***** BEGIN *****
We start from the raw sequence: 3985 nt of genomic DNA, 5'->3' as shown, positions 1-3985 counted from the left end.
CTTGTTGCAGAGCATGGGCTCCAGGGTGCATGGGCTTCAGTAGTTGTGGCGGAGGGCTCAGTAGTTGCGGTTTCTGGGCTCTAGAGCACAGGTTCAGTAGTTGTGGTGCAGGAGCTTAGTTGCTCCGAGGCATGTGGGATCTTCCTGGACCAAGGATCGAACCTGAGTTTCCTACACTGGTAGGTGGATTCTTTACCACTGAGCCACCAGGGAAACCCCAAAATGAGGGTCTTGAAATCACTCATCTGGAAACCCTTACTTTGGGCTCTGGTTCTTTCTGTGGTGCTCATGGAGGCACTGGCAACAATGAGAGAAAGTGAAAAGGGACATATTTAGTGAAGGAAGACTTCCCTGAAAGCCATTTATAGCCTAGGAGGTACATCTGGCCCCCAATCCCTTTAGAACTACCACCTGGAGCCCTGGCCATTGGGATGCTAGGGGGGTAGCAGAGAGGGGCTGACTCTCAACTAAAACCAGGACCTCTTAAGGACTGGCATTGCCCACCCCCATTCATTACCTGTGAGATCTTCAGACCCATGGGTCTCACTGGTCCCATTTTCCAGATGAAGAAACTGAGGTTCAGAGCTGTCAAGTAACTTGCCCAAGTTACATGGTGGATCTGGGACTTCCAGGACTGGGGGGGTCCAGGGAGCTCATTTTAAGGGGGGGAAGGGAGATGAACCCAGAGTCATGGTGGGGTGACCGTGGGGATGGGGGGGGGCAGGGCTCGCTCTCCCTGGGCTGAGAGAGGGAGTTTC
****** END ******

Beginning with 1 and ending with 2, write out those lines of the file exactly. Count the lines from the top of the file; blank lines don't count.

We start from the raw sequence: 3985 nt of genomic DNA, 5'->3' as shown, positions 1-3985 counted from the left end.
CTTGTTGCAGAGCATGGGCTCCAGGGTGCATGGGCTTCAGTAGTTGTGGCGGAGGGCTCAGTAGTTGCGGTTTCTGGGCTCTAGAGCACAGGTTCAGTAGTTGTGGTGCAGGAGCTTAGTTGCTCCGAGGCATGTGGGATCTTCCTGGACCAAGGATCGAACCTGAGTTTCCTACACTGGTAGGTGGATTCTTTACCACTGAGCCACCAGGGAAACCCCAAAATGAGGGTCTTGAAATCACTCATCTGGAAACCCTTACTTTGGGCTCTGGTTCTTTCTGTGGTGCTCATGGAGGCACTGGCAACAATGAGAGAAAGTGAAAAGGGACATATTTAGTGAAGGAAGACTTCCCTGAAAGCCATTTATAGCCTAGGAGGTACATCTGGCCCCCAATCCCTTTAGAACTACCACCTGGAGCCCTGGCCATTGGGATGCTAGGGGGGTAGCAGAGAGGGGCTGACTCTCAACTAAAACCAGGACCTCTTAAGGACTGGCATTGCCCACCCCCATTCATTACCTGTGAGATCTTCAGACCCATGGGTCTCACTGGTCCCATTTTCCAGATGAAGAAACTGAGGTTCAGAGCTGTCAAGTAACTTGCCCAAGTTACATGGTGGATCTGGGACTTCCAGGACTGGGGGGGTCCAGGGAGCTCATTTTAAGGGGGGGAAGGGAGATGAACCCAGAGTCATGGTGGGGTGACCGTGGGGATGGGGGGGGGCAGGGCTCGCTCTCCCTGGGCTGAGAGAGGGAGTTTC